Sundance 2018: Three Identical Strangers

Deadline’s Patrick Hipes reports that NEON has just picked up North American rights to Three Identical Strangers, while CNN Films retains U.S. broadcast rights.

“Tim Wardle’s documentary looks back at a human-interest story that captivated the world in the early ’80s, when adult triplets separated at birth found each other almost by accident,” writes Noel Murray for the Week. “After the initial hubbub died down, the brothers discovered the disturbing truth about why they were split up, and the revelation spoiled their happy ending. In its challenging final stretch, Three Identical Strangers digs deep into the question of heredity and socialization, asking whether the outline of our lives is inked-in from the moment we’re born.”

“Chronicling the startling history of Robert Shafran, Edward Galland and David Kellman . . . , the film starts out like a jaunty sitcom, featuring three likable lugs with toothy grins who might have stepped off the set of Welcome Back, Kotter,” writes David Rooney in the Hollywood Reporter. “They look like they were cloned from Andy Samberg. But as the euphoria of reconnection subsides and disconcerting questions begin to arise, a mystery freighted with disturbing ethical violations unfolds in its place.”

For Dan Callahan, writing for TheWrap, “the backstory that emerges has so many sinister twists and turns that it becomes mind-boggling. As this movie goes on, and the narrative unfolds, you are likely to be saying to yourself, ‘Oh my God,’ every ten minutes or so. . . . Wardle spent five years making Three Identical Strangers after several other filmmakers had given up on this subject because they were always hitting a dead end, and so he deserves credit for journalistic doggedness and also for making a documentary that plays like a nerve-jangling thriller.”

“I didn’t know the triplets’ story, so I found Strangers engaging in the moment despite a number of serious caveats,” and Filmmaker’s Vadim Rizov draws up a list. Some of those items are spoilerish, some not. “All these decisions aren’t dealbreakers on their own, per se, but collectively they speak to a kind of story-rehash filmmaking that doesn’t much make a case for why it should exist, aesthetically or journalistically.”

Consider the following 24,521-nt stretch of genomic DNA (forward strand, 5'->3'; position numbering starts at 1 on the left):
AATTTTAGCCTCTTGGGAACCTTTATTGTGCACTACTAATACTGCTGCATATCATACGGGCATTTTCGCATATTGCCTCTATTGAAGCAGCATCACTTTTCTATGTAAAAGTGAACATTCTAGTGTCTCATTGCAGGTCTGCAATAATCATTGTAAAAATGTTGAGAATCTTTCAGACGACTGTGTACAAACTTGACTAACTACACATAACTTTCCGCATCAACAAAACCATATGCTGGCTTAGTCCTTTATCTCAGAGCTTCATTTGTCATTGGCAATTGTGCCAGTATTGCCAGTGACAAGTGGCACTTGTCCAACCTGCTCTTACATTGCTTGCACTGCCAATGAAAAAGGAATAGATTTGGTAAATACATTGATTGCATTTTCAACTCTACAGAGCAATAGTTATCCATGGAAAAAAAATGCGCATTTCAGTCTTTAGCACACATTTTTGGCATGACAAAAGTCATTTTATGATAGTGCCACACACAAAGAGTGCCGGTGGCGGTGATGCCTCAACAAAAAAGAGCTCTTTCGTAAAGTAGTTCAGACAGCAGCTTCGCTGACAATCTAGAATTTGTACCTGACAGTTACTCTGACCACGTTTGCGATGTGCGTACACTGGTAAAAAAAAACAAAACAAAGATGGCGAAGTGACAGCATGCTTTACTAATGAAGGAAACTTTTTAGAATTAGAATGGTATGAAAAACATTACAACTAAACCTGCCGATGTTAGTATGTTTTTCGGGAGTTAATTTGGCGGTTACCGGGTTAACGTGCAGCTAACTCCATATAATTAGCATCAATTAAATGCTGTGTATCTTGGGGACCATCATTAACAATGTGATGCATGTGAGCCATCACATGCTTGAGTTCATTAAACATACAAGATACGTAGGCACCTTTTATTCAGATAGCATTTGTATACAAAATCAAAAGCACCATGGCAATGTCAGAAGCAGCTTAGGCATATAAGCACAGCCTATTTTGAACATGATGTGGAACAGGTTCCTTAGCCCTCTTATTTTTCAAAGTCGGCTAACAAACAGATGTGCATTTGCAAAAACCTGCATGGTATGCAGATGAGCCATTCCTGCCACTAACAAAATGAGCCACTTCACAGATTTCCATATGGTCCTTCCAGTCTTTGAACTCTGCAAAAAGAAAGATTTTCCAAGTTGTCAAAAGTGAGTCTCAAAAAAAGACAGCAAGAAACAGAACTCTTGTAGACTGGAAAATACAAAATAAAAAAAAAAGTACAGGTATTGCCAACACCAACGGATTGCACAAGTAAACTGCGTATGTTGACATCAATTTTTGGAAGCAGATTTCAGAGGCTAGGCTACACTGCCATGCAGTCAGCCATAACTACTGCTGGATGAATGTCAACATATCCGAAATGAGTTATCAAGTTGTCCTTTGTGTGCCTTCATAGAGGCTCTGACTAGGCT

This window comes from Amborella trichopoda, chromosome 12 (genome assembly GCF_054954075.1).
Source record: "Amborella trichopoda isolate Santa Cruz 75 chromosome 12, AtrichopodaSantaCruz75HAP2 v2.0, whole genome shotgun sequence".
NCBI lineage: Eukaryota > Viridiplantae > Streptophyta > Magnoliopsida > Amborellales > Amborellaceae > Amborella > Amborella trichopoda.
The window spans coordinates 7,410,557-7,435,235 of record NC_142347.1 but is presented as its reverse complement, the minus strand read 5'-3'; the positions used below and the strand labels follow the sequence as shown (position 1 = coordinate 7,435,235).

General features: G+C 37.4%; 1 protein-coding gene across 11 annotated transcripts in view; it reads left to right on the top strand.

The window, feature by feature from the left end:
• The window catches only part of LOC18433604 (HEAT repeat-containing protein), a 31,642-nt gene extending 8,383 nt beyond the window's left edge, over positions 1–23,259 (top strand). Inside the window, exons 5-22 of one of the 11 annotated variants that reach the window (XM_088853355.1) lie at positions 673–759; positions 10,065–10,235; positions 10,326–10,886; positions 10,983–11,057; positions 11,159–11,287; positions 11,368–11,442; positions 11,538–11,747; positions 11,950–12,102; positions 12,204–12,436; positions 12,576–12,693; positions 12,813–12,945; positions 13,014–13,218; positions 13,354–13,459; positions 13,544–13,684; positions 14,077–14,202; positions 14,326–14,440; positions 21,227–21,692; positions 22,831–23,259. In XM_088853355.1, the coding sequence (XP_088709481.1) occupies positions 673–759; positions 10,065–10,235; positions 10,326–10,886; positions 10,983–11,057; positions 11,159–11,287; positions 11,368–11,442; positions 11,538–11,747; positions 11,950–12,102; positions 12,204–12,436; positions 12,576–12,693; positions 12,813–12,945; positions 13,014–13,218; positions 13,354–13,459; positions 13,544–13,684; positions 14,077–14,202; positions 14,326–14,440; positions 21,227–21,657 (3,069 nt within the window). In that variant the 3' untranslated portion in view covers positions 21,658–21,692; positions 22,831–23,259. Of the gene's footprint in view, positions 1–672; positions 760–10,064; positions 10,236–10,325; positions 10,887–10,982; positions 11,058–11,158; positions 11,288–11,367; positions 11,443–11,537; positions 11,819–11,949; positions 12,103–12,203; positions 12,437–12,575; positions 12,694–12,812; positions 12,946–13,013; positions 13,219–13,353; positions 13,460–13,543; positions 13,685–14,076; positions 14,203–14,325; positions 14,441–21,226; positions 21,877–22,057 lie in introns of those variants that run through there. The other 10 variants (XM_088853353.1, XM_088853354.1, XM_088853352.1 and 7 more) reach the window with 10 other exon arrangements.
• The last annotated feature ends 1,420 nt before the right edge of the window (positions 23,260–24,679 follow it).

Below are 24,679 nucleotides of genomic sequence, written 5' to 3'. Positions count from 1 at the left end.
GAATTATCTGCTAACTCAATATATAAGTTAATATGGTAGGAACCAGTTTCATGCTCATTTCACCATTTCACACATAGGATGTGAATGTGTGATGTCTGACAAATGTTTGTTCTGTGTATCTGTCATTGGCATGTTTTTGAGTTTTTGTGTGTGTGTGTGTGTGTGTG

While Mike D’Angelo grants that this is “an insane story that's well served by a filmed treatment,” Wardle “overreaches with his ‘nurture trumps nature’ conclusion . . . , but that barely matters, because the images are doing the necessary work without any assistance. I defy anyone to consistently and correctly identify which brother is which in the early stills . . . , while nobody could possibly mistake Robert and David today, even for an instant. That's the truly profound story here, conveyed in a whisper.”

For Stephen Saito, this is that “rare nonfiction film that can devastate and entertain in equal measure.”

IndieWire’s Eric Kohn notes that the film’s “most jarring development comes with a final, disturbing pronouncement that suggests this next-level drama has only just begun.”

Update, 1/28: “On this film,” Wardle tells Filmmaker, “the struggle between chaos and order was exacerbated by our physical distance from the contributors; we were a UK-based team working on a US story, which had a significant present tense narrative fraught with considerable journalistic and legal challenges. . . . However, in the end our physical distance from the story was a blessing because it forced us to be incredibly disciplined about who, what and when we filmed.”

More from Kevin Fallon (Daily Beast), Fionnuala Halligan (Screen), Daniel Schindel (Film Stage), and Brian Tallerico (

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